Pratter’s Prayer

Lord, make my words as sweet as honey, for tomorrow I may have to eat them.

Unknown Sage

I don’t know, maybe this is a result of our generational gap; he a millennial (e.g. a bright young man with little real-world experience) me a baby boomer (e.g. a grumpy old man with plenty of real-world experience).  Maybe I could blame it on the horses as in the opening to Chapter Two of my book:

Dedicated to those business professionals who know the difference between the smell of horse manure in the barn vs. the “sound” of horse manure in the office.  Not everyone can do this for a living.

Maybe I just like a good argument once in a while.  Regardless, when my boss called and asked about the encounter I knew “that guy” was sited – again.  No honey in sight.

Coincidentally, my colleague’s manager works on my floor.  In fact, she walks past me many mornings on the way to her office.  I don’t really know her – just an occasional exchange of “good mornings”.  She wanted to see for herself if I was the ogre her direct report said I was. We had a very pleasant conversation – “that guy” was gone.

Today, the cross-functional team is back on track.  My young colleague and I are communicating on a professional even pleasant level.  And I’ll be more careful with any future, in-person encounters:

The best time to plant a tree is twenty years ago. 

The second-best time is today. 

Chinese Proverb

Oh, I still bite.  But when it comes to horse manure at the office, I have enough real-world experience to “choose wisely” and seek growth.  After all, there’s not much time left in my professional career to grow that tree.

GAP

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Sounds complicated…

Ever have that feeling on the buy-side of a sales presentation?  The more the sales rep said, the harder he tried, the worse things got?  How much of our business marketplace do you think is occupied by “average people”?

I consider myself an average person – which begs the question, “What on earth is an average person”?  I guess “it all depends”.  According to Wikipedia:

…as chronicled in his bestseller The Average American: The Extraordinary Search for the Nation’s Most Ordinary Citizen, Kevin O’Keefe successfully completed a nationwide search for the person who was the most statistically average in the United States during a multi-year span starting in 2000. Newsweek proclaimed of the book, “The journey toward run-of-the-mill has never been so remarkable.”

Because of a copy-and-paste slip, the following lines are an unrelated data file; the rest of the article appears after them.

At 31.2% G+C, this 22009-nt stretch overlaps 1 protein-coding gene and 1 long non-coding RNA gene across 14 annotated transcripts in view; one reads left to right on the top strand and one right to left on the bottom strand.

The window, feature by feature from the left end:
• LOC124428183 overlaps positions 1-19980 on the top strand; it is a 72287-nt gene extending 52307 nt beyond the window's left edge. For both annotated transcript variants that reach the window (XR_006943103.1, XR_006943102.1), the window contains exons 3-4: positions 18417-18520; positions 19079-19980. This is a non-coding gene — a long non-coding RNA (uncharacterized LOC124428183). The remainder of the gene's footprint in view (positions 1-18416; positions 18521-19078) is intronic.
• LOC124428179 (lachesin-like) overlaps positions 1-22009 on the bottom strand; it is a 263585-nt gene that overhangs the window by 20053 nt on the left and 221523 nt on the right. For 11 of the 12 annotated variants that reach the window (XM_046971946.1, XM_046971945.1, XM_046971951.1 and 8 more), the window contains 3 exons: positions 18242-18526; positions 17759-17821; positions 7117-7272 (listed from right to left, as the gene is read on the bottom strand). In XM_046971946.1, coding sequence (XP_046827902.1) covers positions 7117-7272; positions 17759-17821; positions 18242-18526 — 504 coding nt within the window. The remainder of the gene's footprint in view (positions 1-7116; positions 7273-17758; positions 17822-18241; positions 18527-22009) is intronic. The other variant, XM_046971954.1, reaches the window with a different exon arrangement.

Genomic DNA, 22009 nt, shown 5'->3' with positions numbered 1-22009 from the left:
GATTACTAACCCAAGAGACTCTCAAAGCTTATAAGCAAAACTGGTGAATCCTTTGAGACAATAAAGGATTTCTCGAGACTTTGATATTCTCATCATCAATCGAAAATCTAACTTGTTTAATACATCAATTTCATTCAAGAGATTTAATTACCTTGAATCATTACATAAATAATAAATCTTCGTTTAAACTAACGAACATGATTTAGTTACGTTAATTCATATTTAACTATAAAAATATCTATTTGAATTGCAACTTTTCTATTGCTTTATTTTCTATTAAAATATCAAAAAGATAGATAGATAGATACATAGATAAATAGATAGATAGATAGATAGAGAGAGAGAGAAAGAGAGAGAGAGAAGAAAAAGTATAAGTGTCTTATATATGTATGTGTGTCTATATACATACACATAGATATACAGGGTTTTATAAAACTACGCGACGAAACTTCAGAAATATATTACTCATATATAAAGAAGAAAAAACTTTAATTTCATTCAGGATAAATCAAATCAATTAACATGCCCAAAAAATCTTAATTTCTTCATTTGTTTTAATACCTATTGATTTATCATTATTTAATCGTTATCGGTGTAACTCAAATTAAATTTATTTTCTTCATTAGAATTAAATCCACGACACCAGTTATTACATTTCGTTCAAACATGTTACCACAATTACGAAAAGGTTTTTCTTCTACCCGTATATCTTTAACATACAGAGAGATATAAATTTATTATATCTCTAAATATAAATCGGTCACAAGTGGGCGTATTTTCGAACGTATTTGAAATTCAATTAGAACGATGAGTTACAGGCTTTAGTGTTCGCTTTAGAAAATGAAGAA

Looks like Kevin O’Keefe remarkably over-complicated his search for an average person.

OK, hard to define perhaps but if you believe as I do that masses of opportunities are staffed by average people tasked with making buying decisions, then how effective are we at conveying our sales message to these average persons?

In the technology sales profession, we easily digress into a language of acronyms, technical terminology, and over-complication, true?  The end result often confuses the prospective buyer – and a confused prospect doesn’t buy.  They probably say to themselves, “This seems complicated; sounds expensive; I better wait.”  And Poof!  There goes our deal.

This language of confusion isn’t limited to the technology profession.  I recently listened to a discussion about making coffee and the various methods, machines and machinations that can go into it:

Rudnicki’s Nobel Principle:

Only someone who understands something absolutely can explain it so no one else can understand it at all.

Unknown Sage

To add to the mess, many sales people pile on “the demo”; delivered by the “Technical Sales Consultant”; and that’s when our prospect switches to Coke.

Truth be told; I do coach my clients to leverage visual-based selling techniques to convey technically complex topics conceptually.  I like to follow Stephen R. Covey’s view so the prospective buyer has context in case we have to delve down into more complicated details.

The main thing is to keep the main thing the main thing. 

Stephen R. Covey